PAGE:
»19th March 2019
For one reason or another, when it comes to computer games I've become a total indie cindy. I'm one of those people who take smug joy from not knowing about the latest 'Triple A' (What does that even mean? Who came up with it?) title; who considers a game from 2012 still startlingly 'new'; whose Steam games library has lots of games beginning in 'The' and few ending in a number.
Being an Indie Cindy means I get to get excited about games no one else has played. Here's some good ones:
Metroidvania: Platform game with a focus on unlocking new abilities and powers to allow further exploration of a giant open-world level. Heavily inspired by the Metroid and Castlevania series.
Rogue-like: Originally, referred to RPGs inspired by Rogue. Now an increasingly nebulous term to refer to games with elements of: perma-death (if your character dies even once, it's game over, no reloading, no backsies) procedurally generated levels. Generally have a very steep learning curve and heavy element of chance, oftentimes individual playthroughs may be unwinnable.
Twin-Stick Shooter: No idea where this genre came from, basically you have a character that can move around and aim or shoot independently.
Metroidvania-style platformer set in a Giger-esque fantasy landscape. Fantastic art style. Absolutely banging soundtrack. Probably the newest entry on my list of all-time absolute most favourite bestest games ever. Hey, that would make a good blog update.
Rogue-like Twin-Stick-Shooter. Salad Fingers meets Zelda. Absolutely banging soundtrack.
If this were somehow a Metroidvania too, I think we'd have reach peak indie.
The 'original' indie game. Developed solely by one man (who goes by the name 'Pixel') and originally released as freeware in 2004. Has since been 'remastered' and given a '+' appendage to denote new music and high(er)-res graphics. Quirky Metroidvania. It's fun but has a few drawbacks resulting from its one-man-development origins, mainly a completely wonky difficulty curve.
Dungeon-crawling rogue-like with Final Fantasy-esque turn-based combat. Dark gothic art--personally I think it looks too murky, like it's trying too hard to be dark.
Typing game where you control a girl riding a three-tailed fox through some kind of story-world that mirrors the in-game author's own life. I know, ludicrously hip, but give it a chance. The typing action (that's right, the typing action) is solid and the graphics are very stylish. Good fun.
Highly innovative turn-based strategy. Cyber-punk stylings. Very satisfying when a plan comes together. Cool vector-style graphics, the few non-vector graphics feel kind of cheap though. Cheapness pervades this game, it's desperately crying out for a bigger studio to pick it up and make it feel more fully-featured.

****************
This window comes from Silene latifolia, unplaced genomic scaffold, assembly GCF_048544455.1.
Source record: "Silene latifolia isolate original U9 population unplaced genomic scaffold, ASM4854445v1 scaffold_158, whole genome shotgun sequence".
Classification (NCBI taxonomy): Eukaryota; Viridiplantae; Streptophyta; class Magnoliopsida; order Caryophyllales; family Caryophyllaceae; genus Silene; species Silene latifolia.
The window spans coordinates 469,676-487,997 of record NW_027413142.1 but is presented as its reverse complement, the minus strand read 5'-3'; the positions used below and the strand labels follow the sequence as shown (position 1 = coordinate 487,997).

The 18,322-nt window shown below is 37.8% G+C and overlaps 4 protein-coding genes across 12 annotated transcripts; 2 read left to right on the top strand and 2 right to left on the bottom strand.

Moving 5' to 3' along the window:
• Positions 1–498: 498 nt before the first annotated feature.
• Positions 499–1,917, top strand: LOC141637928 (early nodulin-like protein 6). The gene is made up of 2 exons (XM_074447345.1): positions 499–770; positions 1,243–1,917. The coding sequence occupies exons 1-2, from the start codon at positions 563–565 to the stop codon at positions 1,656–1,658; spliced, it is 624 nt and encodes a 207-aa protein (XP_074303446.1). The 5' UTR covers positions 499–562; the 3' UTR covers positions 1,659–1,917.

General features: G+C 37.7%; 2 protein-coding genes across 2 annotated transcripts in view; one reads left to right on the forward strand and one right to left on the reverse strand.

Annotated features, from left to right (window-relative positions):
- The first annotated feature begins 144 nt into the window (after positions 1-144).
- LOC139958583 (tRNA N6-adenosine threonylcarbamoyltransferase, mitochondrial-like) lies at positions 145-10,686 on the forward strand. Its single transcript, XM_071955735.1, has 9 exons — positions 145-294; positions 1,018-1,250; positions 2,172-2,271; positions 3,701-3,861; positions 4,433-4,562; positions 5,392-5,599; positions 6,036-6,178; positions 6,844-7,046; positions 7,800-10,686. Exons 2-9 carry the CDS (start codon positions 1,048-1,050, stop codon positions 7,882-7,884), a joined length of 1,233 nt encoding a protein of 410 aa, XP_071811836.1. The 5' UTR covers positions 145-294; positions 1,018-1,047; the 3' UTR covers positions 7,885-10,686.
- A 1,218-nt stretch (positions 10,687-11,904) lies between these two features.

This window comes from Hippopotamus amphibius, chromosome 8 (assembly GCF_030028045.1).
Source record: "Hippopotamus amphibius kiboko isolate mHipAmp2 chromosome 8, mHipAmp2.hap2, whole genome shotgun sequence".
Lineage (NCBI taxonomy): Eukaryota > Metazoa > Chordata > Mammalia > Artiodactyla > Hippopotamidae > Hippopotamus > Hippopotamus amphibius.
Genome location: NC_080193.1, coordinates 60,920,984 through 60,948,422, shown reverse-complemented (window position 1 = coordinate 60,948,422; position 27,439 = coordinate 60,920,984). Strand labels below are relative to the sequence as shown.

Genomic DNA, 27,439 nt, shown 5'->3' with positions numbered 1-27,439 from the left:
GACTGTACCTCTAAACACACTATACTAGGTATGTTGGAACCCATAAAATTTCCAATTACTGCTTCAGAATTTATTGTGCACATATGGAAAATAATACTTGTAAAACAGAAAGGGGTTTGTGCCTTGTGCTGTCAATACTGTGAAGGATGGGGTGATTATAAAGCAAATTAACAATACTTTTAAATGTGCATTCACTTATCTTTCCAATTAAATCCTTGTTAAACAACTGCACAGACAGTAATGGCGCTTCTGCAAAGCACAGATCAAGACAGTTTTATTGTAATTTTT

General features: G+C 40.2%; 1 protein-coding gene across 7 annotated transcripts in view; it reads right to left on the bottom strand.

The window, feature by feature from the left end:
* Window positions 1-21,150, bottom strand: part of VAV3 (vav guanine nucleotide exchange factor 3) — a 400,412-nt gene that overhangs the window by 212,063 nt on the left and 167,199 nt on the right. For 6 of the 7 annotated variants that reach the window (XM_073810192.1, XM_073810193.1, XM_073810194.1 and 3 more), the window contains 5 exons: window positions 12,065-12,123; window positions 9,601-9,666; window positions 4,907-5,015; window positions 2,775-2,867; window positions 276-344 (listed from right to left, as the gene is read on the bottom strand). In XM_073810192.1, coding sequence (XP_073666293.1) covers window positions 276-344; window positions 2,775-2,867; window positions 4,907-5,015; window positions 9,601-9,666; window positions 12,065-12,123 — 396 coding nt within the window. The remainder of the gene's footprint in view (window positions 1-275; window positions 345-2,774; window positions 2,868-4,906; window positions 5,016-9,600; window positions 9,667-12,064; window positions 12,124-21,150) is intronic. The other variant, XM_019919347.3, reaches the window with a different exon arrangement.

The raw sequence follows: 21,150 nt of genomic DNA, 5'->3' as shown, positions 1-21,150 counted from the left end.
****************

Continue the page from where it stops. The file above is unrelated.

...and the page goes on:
Rogue-like strategy putting you in control of a ship that you can customise and upgrade. Star Control meets Star Trek TNG. Absolute classic.
A JRPG battle system underneath a spaceships strategy game. Not as fun as it sounds, sadly. The first half of the game feels kind of shallow, there didn't seem to be enough depth and subtlety to the upgrades and skill progression tree. Then the second half of the game just becomes a brutal grind as you hit the difficulty wall.
Metroidvania-style platformer. Slick controls. Stylish visuals. At times deeply frustrating, grindy difficulty curve.
Repeatedly dying at bosses often necessitates five to ten minutes of back-tracking only to once again die 10 seconds into the boss battle. This can happen a lot and frankly is unacceptable. Don't give me that 'well, it's supposed to be hard' bullshit. If I were giving grades out, the back-tracking would drop it from an A to C/C+--it's that much of an issue.
Top-down sort-of-twin-stick shooter. Ultraviolent. Absolutely banging soundtrack. At times deeply frustrating, grindy difficulty curve.
Top-down Zelda-ish kind of game. Fantastic art style. At times deeply frustrating, grindy difficulty curve.
Turn-based rogue-like strategy. Units move a little bit like in Chess. From the guys who made FTL. That alone should convince you it's worth a look. Sadly, nowhere near as much replay value as FTL.
Super-minimalist (Two-colour graphics!) Metroidvania. Short. Some neat mechanics. If I were an indie game developer, this is what I would make too. It's cheap on Steam.
God sim. Oh, hello nineties ways of describing games. Planning/management strategy where you run a for-profit prison. Grim. This can easily become a massive time sink as you build ever expanding prisons and work your way up the tech tree however it kind of stalls when it reaches the late-game and you're just faced with selling up your prison and starting again. The campaign is pretty basic, stick with the sandbox gameplay and prison escape(!) modes.
Imagine if those princess maker games weren't about princess making, but were about Rocky and 80's nostalgia. That's Punch club. Bangin' soundtrack. Not much in the way of strategic depth or replay value, but a really fun, short ride.
The main music that plays during the training and exploration bits of the game is the best montage training music since Team America's Montage. High praise.
Rogue-like deck-building card game. At times deeply frustrating, grindy difficulty curve. For fans of Magic: the Gathering if that wasn't immediately obvious.
Walking simulator Whoever came up with that genre name should be shot. First-person interactive fiction. Must not be spoiled. Replay value comes in the form of the pure joy of watching someone else play through it for the first time.
TCP/IP, it's fucking me off. Other protocols doing little more. Definitely got worse. Now making me curse. Removing IPX. Will it ever work? Never!